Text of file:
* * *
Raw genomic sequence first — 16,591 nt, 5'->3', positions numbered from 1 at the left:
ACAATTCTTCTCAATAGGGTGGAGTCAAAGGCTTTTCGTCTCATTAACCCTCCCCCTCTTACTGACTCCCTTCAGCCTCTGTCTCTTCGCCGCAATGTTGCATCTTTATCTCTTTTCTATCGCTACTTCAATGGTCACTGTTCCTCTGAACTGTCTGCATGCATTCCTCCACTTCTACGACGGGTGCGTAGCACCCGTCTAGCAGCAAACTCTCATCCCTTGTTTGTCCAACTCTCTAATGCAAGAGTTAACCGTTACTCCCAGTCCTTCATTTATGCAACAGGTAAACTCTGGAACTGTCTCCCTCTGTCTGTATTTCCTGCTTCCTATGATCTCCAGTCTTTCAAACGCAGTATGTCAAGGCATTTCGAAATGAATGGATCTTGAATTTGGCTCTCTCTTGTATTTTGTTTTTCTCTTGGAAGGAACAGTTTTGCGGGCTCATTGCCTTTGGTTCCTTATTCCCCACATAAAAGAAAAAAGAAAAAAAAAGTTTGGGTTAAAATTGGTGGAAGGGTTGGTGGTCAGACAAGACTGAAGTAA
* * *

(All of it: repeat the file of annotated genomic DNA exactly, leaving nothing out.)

Raw genomic sequence first — 16,591 nt, 5'->3', positions numbered from 1 at the left:
ACAATTCTTCTCAATAGGGTGGAGTCAAAGGCTTTTCGTCTCATTAACCCTCCCCCTCTTACTGACTCCCTTCAGCCTCTGTCTCTTCGCCGCAATGTTGCATCTTTATCTCTTTTCTATCGCTACTTCAATGGTCACTGTTCCTCTGAACTGTCTGCATGCATTCCTCCACTTCTACGACGGGTGCGTAGCACCCGTCTAGCAGCAAACTCTCATCCCTTGTTTGTCCAACTCTCTAATGCAAGAGTTAACCGTTACTCCCAGTCCTTCATTTATGCAACAGGTAAACTCTGGAACTGTCTCCCTCTGTCTGTATTTCCTGCTTCCTATGATCTCCAGTCTTTCAAACGCAGTATGTCAAGGCATTTCGAAATGAATGGATCTTGAATTTGGCTCTCTCTTGTATTTTGTTTTTCTCTTGGAAGGAACAGTTTTGCGGGCTCATTGCCTTTGGTTCCTTATTCCCCACATAAAAGAAAAAAGAAAAAAAAAGTTTGGGTTAAAATTGGTGGAAGGGTTGGTGGTCAGACAAGACTGAAGTAA